I Don’t Know How to Love Him

Picture this: Summer of 2006, I’m hanging outside the local sushi joint with my friend Terra after just another regular day of musical theater camp. She asks me if I saw Benji Schwimmer on So You Think You Can Dance last night. I respond, “You mean, ‘So You Know You Can Dance?’” And then I start laughing at my own joke. I was, it should be obvious, a pretty cool high schooler. The musical we were working on that summer was Hot Mikado, but during lunch breaks my friends and I would choreograph dances to “Get’cha Head In The Game.” I guess High School Musical was pretty hot that summer too.

But back to Benji.

Benji Benji Benjjiiiiiiiii. Winner of SYTYCD Season Two and back-up dancer shortly thereafter in Christina Aguilera’s “Candyman.” Season Two, my first and favorite season, is probably most important to our cultural imaginary for its runner-up, Travis Wall. Travis Wall! The boy the show won’t let us forget, bringing him back season after season as guest choreographer and sometimes dancer. But whether the genius of Travis not winning was planned or produced or manipulated or foreseen actually matters less than the significance of the Benji/Travis nexus to my own fandom and also to dance’s place in contemporary culture. SYTYCD, that summer, offered deep confirmation of a Truth I had already learned on Broadway: precious white boys still ruled the word, and I didn’t want to make out with Benji or Travis; I wanted to be them. Benji, Travis and I–we all grew up wanting to be stars. But when I watch them on stage, it always feels to me like they have the inside track.

What does it mean for me to want to be young, white, male, and “gay”(ish)? You could say that I “identified” with Benji and Travis, dancing their hearts out for America every week. But “identification” is a troubled concept probably because it hardly comes close to encompassing the complex forms of attachment and attention we have toward the objects of our desire, envy, and sometimes even both. I am desirous of how well the Benjis and Travises of SYTYCD, by virtue of the gay pose that might in other contexts limit them, fit into that world. In the world of classic Broadway stage performance, the leading straight man has always been a little off center. It’s a complicated role for these men to play. SYTYCD creator and judge Nigel Lythgoe has a bizarre, ongoing, and well-documented obsession with criticizing any overt performance of male gayness on the show, but one way to understand such criticism is as a part of the always active cultural rewriting of the narrative of Broadway dance as a space for (fey) white men to perform masculinity through dance.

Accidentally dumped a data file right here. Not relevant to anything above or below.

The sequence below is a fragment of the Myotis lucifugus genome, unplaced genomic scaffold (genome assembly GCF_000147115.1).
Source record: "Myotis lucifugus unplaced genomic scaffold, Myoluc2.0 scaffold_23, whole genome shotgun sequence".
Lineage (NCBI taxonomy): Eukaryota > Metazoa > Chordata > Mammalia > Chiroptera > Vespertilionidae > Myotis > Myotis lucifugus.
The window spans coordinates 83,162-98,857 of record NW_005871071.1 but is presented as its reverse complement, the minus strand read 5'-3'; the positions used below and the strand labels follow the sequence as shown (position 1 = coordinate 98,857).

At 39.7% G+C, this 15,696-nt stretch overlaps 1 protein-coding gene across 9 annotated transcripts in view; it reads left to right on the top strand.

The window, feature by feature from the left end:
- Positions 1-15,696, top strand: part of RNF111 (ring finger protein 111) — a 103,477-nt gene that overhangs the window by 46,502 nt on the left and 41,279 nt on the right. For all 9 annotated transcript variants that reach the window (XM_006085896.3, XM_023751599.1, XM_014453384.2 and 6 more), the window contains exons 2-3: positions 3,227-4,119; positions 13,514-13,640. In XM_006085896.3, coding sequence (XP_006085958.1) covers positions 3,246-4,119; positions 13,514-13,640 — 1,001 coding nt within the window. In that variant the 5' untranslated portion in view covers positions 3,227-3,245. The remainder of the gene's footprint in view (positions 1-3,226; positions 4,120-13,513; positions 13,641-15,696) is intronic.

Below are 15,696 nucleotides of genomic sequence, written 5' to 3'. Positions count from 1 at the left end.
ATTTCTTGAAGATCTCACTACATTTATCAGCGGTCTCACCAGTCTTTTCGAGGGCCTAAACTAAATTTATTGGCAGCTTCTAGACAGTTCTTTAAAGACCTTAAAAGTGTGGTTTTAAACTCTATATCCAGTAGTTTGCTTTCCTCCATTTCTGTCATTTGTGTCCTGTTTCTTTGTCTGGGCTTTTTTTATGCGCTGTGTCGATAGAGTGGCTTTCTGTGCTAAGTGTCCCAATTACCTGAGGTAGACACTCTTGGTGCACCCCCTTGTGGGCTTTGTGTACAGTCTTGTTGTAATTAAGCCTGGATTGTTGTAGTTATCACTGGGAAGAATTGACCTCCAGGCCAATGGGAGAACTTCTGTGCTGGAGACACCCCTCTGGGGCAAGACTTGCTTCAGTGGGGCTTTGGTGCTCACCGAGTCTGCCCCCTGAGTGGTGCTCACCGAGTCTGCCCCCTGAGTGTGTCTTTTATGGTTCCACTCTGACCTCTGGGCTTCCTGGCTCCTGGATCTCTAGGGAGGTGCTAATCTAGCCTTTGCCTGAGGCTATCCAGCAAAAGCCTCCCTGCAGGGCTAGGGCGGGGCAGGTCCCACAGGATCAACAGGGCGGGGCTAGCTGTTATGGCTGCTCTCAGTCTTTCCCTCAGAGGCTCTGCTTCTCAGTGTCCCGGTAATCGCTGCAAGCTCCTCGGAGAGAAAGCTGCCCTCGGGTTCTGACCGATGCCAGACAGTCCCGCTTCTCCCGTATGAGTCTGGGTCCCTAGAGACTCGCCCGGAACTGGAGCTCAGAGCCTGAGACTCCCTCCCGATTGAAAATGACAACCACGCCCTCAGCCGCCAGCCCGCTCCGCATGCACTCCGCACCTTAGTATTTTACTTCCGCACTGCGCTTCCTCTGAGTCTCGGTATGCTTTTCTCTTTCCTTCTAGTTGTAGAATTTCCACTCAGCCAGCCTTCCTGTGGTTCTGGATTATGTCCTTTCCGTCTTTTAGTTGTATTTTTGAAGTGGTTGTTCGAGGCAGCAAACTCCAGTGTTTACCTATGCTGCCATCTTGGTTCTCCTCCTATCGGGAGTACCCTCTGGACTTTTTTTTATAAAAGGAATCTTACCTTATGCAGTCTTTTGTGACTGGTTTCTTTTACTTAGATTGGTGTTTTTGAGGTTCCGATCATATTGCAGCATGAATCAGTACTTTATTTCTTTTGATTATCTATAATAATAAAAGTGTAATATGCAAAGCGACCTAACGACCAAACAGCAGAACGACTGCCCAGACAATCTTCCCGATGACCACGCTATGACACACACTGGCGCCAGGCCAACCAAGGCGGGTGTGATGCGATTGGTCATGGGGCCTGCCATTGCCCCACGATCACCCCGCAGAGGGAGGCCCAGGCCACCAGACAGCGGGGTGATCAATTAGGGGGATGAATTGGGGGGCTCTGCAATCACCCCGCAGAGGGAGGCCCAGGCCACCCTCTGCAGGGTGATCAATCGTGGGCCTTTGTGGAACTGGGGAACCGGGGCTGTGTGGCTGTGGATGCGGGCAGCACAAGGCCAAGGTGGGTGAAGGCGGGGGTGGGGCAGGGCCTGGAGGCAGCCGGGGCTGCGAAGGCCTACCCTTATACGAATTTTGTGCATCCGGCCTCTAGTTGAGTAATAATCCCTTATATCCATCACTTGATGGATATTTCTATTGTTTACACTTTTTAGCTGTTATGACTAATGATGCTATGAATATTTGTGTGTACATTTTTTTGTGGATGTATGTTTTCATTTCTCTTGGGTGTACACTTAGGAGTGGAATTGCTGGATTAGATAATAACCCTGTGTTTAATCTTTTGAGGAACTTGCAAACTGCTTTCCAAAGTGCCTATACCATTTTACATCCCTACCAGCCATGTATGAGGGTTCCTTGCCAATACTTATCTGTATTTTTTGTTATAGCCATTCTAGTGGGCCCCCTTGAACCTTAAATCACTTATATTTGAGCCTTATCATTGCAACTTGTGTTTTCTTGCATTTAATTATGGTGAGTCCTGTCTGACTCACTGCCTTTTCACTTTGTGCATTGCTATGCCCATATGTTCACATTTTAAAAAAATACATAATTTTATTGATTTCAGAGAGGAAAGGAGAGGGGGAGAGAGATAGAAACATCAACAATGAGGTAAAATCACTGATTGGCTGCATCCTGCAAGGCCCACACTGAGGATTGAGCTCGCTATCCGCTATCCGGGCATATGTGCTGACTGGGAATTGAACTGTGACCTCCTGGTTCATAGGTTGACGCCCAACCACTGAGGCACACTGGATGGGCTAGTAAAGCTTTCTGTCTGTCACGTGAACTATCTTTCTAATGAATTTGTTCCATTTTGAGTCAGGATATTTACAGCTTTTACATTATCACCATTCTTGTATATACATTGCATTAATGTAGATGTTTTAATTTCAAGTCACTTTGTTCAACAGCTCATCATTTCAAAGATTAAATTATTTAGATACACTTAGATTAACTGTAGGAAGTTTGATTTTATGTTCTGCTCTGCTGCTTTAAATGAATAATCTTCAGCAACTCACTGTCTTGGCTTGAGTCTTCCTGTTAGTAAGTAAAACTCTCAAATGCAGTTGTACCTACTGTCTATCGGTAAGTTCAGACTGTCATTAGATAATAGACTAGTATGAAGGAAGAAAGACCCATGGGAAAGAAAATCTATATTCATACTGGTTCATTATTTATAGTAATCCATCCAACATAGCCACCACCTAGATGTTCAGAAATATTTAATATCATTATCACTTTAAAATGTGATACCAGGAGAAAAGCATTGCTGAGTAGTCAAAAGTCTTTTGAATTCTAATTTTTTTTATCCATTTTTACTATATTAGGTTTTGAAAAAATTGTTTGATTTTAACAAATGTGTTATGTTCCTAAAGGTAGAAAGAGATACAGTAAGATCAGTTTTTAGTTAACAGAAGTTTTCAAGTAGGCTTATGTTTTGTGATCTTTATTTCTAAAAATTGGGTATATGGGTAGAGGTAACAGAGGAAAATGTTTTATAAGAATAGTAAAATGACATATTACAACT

I think part of this movement in and even through roles—momentarily assumed or momentarily projected—is what compels me back to continue watching, and then rewatching, these men. Sure, when a white man dances beautifully on stage, the world makes a kind of queer self-reinforcing sense. But maybe I’m also looking for pockets of surprise, where the affect of the dancer’s performance cuts through so sharply that I’m no longer sure whether we’re in the narrative of the dance, the individual, or somewhere in between. Rewatching videos of SYTYCD becomes a kind of repeated viewing where the more one looks, the less one seems to understand. In a way, more looking always calls for more looking. So You Think You Can Dance is one of my favorite texts to close read, but not, like, that kind of close reading.

When I obsess over Benji Schwimmer, over Travis Wall — when my obsession reinforces my own idea that the white gay man is the ultimate star — am I endorsing some kind of white patriarchy? As I sit in the library writing my thesis, I feel compelled to think those stakes through.

But when I’m running on the treadmill at my local Y, taking a break from thesis writing, this shows up on the screen, and I just waaaannnnnt. To be, to have, to whatever. Look at that guy.

Um, it’s like Benji but maybe younger, at least relative to myself?

JK! Zack Everhart is not like Benji at all obviooously. But for those who haven’t spent approximately one million hours watching this show, maybe there’s a similar vibe there. I don’t know. Zack is a genius performer. He consistently makes me forget about his partner; when he’s there, that’s all I see.

And tonight, Zack, the genius who erases all partners, will be dancing with THE GENIUS PARTNER. I cannot get my shit together enough to describe how happy I am, how ETERNALLY GRATEFUL I will always be, that tonight Zack will be paired with: Amy Yakima. I can’t wrap my head around what this partnership means. The fey lovely “tapper,” together with the miniature jazz powerhouse! Who will we watch? Whose meaning will mean more?

yakima tweet

 

I’m 25, have no more illusions of making it on Broadway, and still, I have never ever been more invested in a white boy tap-but-also-basically-contemporary dancer’s future. Maybe I never will be again. There are many things to think through about my fandom, my feelings of desire and identification, the long history of dance and dancers in popular culture. But for now, my theoretical intervention is this:

America, listen to me: I want Zack to winnnn. America, NEVER to put him in the bottom six ever, ever again. Please. I think he can still surprise us.

 

 

Jane Hu: Theater kid.